So I would argue that the community part is best left to disinterested third party bloggers and recommendation sites (who will still, inevitably, get a kickback from iTunes (or whomever) for the link). Frankly, I would always be skeptical about any recommendation system, but especially those generated directly by any major retailer.

As for the innovation issues, here is where Ms. Veronica finally lands a few punches. But she seems to be unaware that iTunes began offering a lower price-point, 69 cents, at the same time that it started offering the higher price point of $1.29. So far, the lower price point has hardly been utilized by the record companies or the artists that have direct deals with iTunes (of which there are more and more). It is, after all their decision to set the price point, not that of iTunes (albeit at those three limited choices). So a good amount of the innovation blame goes to those putting these things into the iTunes store in the first place.

As for the flood scenario (what would you do if you lost all of your iTunes music in a flood?), here's where Veronica actually builds a stronger case for the value of the 99 cent download. For the first time in history, Veronica's entire music collection, all 49,577 tracks, can now be copied endlessly onto storage devices, each the size of a pack of smokes. It's pretty much common sense now for anyone with a large data music collection to maintain at least one backup volume, and if you want to protect yourself from fire or flood, it's pretty easy to have one of those backups be a portable drive that you keep off-premises. Need I remind you that this was never an option with LPs, tapes and CDs?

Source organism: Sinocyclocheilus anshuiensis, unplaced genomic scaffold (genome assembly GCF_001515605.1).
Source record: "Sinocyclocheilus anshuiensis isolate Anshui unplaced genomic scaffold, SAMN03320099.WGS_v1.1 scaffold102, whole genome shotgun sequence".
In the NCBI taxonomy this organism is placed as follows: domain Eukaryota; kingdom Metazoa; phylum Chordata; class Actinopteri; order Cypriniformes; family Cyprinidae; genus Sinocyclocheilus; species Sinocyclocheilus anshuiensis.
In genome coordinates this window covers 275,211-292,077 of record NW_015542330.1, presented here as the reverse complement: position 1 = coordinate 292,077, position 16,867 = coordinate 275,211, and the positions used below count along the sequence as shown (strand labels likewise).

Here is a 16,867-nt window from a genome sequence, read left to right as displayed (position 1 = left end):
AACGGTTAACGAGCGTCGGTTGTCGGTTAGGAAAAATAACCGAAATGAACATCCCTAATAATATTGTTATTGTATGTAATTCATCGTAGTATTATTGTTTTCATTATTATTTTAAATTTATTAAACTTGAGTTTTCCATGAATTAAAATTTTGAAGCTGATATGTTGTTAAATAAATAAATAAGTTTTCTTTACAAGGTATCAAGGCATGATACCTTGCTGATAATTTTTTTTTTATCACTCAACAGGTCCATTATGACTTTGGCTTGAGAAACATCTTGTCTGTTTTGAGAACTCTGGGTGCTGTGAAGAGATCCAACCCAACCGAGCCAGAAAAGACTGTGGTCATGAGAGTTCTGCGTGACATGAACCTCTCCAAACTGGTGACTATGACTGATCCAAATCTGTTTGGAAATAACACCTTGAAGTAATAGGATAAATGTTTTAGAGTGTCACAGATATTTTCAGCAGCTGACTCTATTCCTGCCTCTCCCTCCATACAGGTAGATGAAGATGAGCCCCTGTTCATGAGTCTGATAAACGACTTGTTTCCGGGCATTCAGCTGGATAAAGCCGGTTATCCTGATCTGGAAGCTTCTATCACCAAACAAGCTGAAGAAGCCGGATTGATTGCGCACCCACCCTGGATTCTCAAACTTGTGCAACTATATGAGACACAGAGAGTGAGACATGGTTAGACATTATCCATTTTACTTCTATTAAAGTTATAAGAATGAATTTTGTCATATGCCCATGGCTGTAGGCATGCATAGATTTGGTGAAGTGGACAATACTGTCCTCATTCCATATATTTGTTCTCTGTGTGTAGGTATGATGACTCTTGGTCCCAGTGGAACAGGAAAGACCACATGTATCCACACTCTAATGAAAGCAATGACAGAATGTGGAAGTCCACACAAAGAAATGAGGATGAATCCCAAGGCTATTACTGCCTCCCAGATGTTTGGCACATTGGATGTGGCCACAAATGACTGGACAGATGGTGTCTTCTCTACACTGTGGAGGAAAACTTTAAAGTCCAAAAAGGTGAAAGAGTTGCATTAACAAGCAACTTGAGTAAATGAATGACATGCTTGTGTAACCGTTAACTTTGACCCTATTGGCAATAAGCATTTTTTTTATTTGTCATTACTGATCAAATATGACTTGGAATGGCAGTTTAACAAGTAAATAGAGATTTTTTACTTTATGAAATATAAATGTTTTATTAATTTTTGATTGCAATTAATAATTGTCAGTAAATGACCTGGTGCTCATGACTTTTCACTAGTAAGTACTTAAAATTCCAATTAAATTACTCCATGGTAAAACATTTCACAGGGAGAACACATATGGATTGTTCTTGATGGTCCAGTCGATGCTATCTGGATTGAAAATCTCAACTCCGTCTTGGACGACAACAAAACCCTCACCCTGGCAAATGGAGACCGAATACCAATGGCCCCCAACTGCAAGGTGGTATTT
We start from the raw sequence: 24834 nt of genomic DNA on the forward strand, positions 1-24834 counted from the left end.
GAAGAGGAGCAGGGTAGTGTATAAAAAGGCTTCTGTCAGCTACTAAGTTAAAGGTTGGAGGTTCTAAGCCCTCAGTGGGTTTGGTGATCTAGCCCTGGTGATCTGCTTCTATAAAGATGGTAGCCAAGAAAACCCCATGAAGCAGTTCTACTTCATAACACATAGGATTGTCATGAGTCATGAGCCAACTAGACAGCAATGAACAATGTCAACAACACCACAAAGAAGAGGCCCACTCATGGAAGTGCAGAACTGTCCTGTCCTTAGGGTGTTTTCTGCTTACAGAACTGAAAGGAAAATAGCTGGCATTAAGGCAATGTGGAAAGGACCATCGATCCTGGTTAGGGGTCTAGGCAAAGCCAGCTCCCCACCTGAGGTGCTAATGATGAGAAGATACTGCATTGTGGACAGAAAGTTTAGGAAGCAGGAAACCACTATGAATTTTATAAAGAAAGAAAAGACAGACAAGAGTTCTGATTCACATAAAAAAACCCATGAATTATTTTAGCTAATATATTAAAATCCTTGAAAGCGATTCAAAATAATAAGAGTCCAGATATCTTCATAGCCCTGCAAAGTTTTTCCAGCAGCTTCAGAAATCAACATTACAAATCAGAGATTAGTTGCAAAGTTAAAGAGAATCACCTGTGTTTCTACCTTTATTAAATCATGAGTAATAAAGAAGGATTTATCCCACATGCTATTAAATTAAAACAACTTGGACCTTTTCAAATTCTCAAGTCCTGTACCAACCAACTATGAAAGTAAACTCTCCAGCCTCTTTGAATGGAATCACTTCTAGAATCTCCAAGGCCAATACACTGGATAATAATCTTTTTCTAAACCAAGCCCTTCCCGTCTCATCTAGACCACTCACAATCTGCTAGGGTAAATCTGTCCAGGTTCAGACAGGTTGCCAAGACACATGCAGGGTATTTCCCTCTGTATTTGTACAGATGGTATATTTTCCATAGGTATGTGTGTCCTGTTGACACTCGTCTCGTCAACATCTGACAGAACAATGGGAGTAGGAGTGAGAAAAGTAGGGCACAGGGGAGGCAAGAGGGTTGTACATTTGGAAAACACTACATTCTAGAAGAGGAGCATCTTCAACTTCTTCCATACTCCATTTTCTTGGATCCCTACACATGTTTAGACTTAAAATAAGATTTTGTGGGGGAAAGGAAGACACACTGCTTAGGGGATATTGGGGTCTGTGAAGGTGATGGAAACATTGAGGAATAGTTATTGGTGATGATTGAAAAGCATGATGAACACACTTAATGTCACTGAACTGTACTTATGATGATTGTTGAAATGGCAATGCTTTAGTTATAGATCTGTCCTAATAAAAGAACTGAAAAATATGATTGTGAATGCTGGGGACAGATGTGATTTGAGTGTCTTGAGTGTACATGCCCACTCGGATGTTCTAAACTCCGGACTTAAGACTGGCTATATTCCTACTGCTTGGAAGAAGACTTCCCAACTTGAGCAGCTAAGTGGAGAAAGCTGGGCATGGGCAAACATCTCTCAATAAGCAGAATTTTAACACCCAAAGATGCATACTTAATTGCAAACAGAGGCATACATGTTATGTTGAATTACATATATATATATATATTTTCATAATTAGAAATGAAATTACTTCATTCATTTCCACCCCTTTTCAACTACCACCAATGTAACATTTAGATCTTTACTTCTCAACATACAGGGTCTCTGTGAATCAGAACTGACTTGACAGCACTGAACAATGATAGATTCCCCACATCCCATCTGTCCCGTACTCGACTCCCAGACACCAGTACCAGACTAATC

Considering this ease of portability of digital files (which also enables you, theoretically, and also for the first time, to maintain an endlessly playable, near-perfect copy for all eternity), I would say that ever since the record companies allowed iTunes to be rid of DRM restrictions, and to upgrade to 256k, 99 cents per track and $9.99 per album actually represents enormous value. And I think I need to remind Veronica that before the $9.99 iTunes model came along, the selling price of most reasonable new-release 10-track CDs which were "produced, manufactured, packaged, shelved, shipped, received, shelved again," as she accurately put it, was more like $15, or about 50% more.

Now, don't get me wrong. I don't see Steve Jobs or iTunes as the panacea or savior of the music industry. I do also subscribe to emusic, although I have to say that while it's a great deal for the music consumer in me, it's such an awful deal for me as a record label that I won't go near it! There is plenty of room for improvement, further innovation, and better execution at iTunes and elsewhere. But it has unarguably altered the landscape of music retail for the better, and as a music consumer, I for one am grateful.

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To leave on a more musical note, it's going to be difficult to top last Wednesday's packed Dirty Projectors show. Here's a recent live clip with a taste of the amazing things they do: